Lisa Hanna getting some traction with her renewed call for Bob Marley to be named Jamaica’s 8th National Hero.
There have long been calls from various sectors of Jamaican society to honor those who have contributed immeasurably to the island. One such way that this is done by the Jamaican government is by bestowing hero status.
The official title is called the Order of National Hero, and it is the highest of the five Jamaican Orders of the Societies of Honour. The accolade is usually given to Jamaican citizens for services of the most distinguished nature to the nation. Along with the title come perks such as being traditionally honored with a tomb or monument in National Heroes Park.
As of 2015, Jamaica has given the status of National Hero to seven recipients, namely Marcus Garvey, Sir Alexander Bustamante, Norman Manley, Paul Bogle, George William Gordon, Nanny of the Maroons, and Sam Sharpe.
While the list is impressive, many still argue that the true heroes of Jamaica, those who helped bring the island worldwide recognition through music and the arts, have never been granted the same privilege.
Many have been calling for legendary reggae singer Bob Marley to be granted the Order of National Hero, especially since his contribution is ongoing even beyond his death. His music undoubtedly touched the world and, in doing so, shun a light on Jamaican culture.
For context, it has been four decades since Bob Marley’s death. Since that time, he’s sold over 75 million records, with the greatest hits collection Legend from 1984, which is now certified 15 times platinum, averaging annual sales of 250,000 units. That’s not to mention the influential brand that bears his name that is marketed all over the world like Marley Coffee.
Yesterday, April 5, the issue was again highlighted by St Ann South Eastern Member of Parliament Lisa Hanna. She moved a motion in the House of Representatives asking that Governor-General Sir Patrick Allen take the necessary steps to bestow Jamaica’s highest award on Marley.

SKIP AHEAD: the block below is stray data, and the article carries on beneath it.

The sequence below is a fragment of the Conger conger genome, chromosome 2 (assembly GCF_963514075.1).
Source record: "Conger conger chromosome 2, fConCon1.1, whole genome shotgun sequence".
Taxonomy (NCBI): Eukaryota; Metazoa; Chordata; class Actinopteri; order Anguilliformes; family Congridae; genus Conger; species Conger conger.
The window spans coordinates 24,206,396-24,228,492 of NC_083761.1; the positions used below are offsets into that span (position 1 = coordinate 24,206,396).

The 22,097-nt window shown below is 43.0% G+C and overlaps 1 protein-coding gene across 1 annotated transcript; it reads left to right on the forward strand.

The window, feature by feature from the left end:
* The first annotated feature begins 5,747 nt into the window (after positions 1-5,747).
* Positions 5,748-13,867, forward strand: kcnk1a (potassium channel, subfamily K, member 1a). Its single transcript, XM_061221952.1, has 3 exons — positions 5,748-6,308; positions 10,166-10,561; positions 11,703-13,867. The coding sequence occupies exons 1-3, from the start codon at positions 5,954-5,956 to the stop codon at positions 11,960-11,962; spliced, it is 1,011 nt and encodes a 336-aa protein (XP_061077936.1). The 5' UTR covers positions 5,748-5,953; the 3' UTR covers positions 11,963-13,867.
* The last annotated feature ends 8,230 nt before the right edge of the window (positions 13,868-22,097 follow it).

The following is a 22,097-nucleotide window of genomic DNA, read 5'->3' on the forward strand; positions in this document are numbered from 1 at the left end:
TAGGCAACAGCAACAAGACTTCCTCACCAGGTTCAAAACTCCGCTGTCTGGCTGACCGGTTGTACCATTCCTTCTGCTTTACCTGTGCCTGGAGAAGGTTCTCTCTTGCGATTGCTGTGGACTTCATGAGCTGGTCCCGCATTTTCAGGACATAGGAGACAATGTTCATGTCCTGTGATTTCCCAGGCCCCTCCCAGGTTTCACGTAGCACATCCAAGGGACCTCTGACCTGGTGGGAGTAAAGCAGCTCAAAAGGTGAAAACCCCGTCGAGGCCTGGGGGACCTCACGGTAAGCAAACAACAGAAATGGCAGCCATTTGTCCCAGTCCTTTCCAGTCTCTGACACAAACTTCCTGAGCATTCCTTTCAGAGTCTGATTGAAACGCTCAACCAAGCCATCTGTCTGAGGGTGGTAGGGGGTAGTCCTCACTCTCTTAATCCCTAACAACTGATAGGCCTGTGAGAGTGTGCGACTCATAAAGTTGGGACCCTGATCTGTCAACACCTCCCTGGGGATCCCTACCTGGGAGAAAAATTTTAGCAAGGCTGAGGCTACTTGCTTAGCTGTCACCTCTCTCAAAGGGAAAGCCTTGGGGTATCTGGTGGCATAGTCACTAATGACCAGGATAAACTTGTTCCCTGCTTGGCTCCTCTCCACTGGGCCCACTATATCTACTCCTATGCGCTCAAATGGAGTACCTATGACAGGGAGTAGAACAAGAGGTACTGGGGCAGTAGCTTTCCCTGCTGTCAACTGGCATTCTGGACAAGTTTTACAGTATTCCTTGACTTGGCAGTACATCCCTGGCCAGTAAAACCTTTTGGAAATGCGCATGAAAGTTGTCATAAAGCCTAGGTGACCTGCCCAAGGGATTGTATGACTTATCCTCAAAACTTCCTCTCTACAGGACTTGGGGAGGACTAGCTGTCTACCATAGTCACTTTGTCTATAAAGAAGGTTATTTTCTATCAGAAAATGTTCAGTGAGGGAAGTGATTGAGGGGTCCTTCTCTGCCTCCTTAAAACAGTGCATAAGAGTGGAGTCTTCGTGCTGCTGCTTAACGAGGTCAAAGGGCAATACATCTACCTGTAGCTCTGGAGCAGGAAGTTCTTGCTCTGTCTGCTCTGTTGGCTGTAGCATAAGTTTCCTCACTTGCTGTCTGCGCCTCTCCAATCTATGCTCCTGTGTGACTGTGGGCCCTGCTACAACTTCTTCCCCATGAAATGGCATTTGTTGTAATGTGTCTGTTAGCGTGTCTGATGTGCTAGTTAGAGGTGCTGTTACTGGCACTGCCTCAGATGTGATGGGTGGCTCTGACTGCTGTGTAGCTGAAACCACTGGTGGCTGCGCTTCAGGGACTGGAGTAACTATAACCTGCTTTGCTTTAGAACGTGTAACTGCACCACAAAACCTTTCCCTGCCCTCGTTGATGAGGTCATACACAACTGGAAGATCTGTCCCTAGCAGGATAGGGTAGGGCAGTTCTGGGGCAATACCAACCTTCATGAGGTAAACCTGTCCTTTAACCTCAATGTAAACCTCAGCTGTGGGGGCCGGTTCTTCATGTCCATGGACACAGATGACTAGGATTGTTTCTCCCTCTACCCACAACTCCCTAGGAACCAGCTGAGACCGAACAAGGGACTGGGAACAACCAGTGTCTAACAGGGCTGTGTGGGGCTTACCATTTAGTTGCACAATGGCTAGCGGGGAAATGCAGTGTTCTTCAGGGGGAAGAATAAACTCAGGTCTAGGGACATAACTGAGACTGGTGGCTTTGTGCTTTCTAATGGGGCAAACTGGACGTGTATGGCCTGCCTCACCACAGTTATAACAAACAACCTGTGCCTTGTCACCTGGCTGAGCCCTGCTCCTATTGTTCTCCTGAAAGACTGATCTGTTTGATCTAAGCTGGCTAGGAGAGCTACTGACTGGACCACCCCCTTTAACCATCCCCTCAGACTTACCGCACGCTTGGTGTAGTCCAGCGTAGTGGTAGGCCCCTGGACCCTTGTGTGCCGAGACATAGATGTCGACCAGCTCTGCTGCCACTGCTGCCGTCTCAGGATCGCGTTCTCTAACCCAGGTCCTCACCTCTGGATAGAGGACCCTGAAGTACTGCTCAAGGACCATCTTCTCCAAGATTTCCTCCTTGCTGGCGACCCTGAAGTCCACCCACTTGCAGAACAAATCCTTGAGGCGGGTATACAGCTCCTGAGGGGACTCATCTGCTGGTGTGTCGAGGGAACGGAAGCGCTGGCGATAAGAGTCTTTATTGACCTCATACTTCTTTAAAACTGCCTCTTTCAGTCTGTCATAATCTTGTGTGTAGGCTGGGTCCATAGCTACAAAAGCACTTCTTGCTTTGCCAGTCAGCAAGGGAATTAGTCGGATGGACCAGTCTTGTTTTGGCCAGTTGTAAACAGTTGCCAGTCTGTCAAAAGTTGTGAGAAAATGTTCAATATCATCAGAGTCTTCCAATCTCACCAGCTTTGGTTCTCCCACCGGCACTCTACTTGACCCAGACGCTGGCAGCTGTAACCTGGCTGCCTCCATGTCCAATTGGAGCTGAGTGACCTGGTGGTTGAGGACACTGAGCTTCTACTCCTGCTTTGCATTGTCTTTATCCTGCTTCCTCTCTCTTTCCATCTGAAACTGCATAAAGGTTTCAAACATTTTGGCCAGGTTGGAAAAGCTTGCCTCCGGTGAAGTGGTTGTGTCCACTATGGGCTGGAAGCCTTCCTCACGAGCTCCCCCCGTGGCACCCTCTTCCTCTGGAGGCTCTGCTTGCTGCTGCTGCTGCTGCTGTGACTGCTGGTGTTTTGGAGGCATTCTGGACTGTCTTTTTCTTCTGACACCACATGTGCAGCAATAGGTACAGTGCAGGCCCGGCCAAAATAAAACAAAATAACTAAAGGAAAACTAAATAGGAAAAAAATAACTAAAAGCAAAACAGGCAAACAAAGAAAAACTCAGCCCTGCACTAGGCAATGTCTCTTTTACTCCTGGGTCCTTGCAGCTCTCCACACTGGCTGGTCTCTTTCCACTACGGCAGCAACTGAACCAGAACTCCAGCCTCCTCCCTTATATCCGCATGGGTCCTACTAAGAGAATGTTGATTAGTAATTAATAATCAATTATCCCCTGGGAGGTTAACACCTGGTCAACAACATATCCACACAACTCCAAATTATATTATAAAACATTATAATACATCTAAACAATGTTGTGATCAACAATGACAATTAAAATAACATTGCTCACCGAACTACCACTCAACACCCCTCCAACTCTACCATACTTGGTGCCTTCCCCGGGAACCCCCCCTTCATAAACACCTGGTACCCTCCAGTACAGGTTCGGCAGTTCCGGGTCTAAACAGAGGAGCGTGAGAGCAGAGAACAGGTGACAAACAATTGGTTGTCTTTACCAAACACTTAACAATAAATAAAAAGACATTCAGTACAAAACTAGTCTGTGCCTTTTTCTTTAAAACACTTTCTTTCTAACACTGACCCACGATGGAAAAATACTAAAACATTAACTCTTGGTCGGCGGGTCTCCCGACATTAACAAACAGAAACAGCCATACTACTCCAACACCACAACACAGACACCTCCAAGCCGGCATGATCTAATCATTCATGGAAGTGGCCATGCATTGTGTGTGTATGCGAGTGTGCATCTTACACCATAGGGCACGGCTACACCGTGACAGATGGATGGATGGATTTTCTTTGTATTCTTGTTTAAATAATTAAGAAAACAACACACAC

Marley’s contribution to the island is unmatched, so he should be honored appropriately. Thus, Hanna’s point of view is shared by many. Before asking that the motion be moved, she penned an editorial in the Sunday Observer, where she said:
“Forty years after his death, in our 60th year of independence from Britain, Bob Marley continues to frame the reference of Jamaica, reverberating with conscious noise, haunting the world with hopeful calls to action amid despair. How come? And what should this mean for us as a country seeking Republicanism from our colonial vestiges?”
Another learned voice has joined her call to honor the “One Love” singer. Professor Clinton, director of the Institute of Technological and Educational Research at The Mico University College, also spoke with the Jamaica Observer about his feelings on the matter.
Clinton described Marley as an exceptional player in 20th century Jamaica. He further opined that the reggae legend was instrumental in helping to spread the philosophy of Marcus Garvey and Rastafarianism in songs and poems. Marley’s work also helped to educate the masses about universal issues such as freedom, justice, and black identity, he added.
He joins the chorus of voices in Jamaica who are calling for more heroes that they believe are also deserving of hero status.
Hutton also shared that he believed that the time had come to honor the people in Jamaica and throughout the Caribbean. They were considered revolutionaries who helped push Caribbean culture around the world. In his opinion, these would be people like Marley, Trinidadian master artist/poet LeRoy Clarke, and Barbadian poet Kamau Braithwaite.
The fact remains that it’s time we recognize that Bob Marley is one in a million and that he was an exceptional person, he continued. There have also been calls from other notable figures in Jamaica, like Foota Hype, that Marley’s face should be featured on one of the Jamaican dollar notes. The Jamaican Minister of Finance, Dr. Nigel Clarke, recently said he is not ruling it out, but he added it would be “subject to there being a higher note.”
Renewed called for Bob Marley be named National Hero in Jamaica came after Rihanna was declared Barbados National Hero in Barbados at age 33 in November last year. Rihanna is now Barbados’ 11th National Hero and first billionaire.